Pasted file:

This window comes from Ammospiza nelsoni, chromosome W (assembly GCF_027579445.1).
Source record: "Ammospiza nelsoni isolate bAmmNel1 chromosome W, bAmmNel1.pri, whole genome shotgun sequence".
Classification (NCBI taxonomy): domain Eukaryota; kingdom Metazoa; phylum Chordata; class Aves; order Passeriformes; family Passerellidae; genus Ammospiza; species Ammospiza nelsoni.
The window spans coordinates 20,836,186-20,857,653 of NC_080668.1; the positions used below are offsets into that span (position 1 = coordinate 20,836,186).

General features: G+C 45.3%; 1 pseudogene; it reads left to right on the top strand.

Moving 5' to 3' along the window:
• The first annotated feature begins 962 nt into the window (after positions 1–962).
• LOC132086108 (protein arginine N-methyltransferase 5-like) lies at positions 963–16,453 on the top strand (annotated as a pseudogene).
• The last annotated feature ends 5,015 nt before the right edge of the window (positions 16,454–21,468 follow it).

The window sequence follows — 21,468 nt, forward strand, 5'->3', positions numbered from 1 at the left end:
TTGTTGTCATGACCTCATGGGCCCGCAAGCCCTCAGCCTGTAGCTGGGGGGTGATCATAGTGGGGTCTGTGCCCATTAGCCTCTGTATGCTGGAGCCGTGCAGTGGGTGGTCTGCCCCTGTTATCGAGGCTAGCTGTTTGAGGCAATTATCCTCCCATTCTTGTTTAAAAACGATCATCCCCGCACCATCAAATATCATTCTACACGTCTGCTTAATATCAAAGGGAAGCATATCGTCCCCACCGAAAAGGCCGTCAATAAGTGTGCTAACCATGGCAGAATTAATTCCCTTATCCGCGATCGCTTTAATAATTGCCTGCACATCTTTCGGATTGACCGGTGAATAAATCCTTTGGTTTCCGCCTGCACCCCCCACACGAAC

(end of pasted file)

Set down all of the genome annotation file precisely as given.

This window comes from Ammospiza nelsoni, chromosome W (assembly GCF_027579445.1).
Source record: "Ammospiza nelsoni isolate bAmmNel1 chromosome W, bAmmNel1.pri, whole genome shotgun sequence".
Classification (NCBI taxonomy): domain Eukaryota; kingdom Metazoa; phylum Chordata; class Aves; order Passeriformes; family Passerellidae; genus Ammospiza; species Ammospiza nelsoni.
The window spans coordinates 20,836,186-20,857,653 of NC_080668.1; the positions used below are offsets into that span (position 1 = coordinate 20,836,186).

General features: G+C 45.3%; 1 pseudogene; it reads left to right on the top strand.

Moving 5' to 3' along the window:
• The first annotated feature begins 962 nt into the window (after positions 1–962).
• LOC132086108 (protein arginine N-methyltransferase 5-like) lies at positions 963–16,453 on the top strand (annotated as a pseudogene).
• The last annotated feature ends 5,015 nt before the right edge of the window (positions 16,454–21,468 follow it).

The window sequence follows — 21,468 nt, forward strand, 5'->3', positions numbered from 1 at the left end:
TTGTTGTCATGACCTCATGGGCCCGCAAGCCCTCAGCCTGTAGCTGGGGGGTGATCATAGTGGGGTCTGTGCCCATTAGCCTCTGTATGCTGGAGCCGTGCAGTGGGTGGTCTGCCCCTGTTATCGAGGCTAGCTGTTTGAGGCAATTATCCTCCCATTCTTGTTTAAAAACGATCATCCCCGCACCATCAAATATCATTCTACACGTCTGCTTAATATCAAAGGGAAGCATATCGTCCCCACCGAAAAGGCCGTCAATAAGTGTGCTAACCATGGCAGAATTAATTCCCTTATCCGCGATCGCTTTAATAATTGCCTGCACATCTTTCGGATTGACCGGTGAATAAATCCTTTGGTTTCCGCCTGCACCCCCCACACGAAC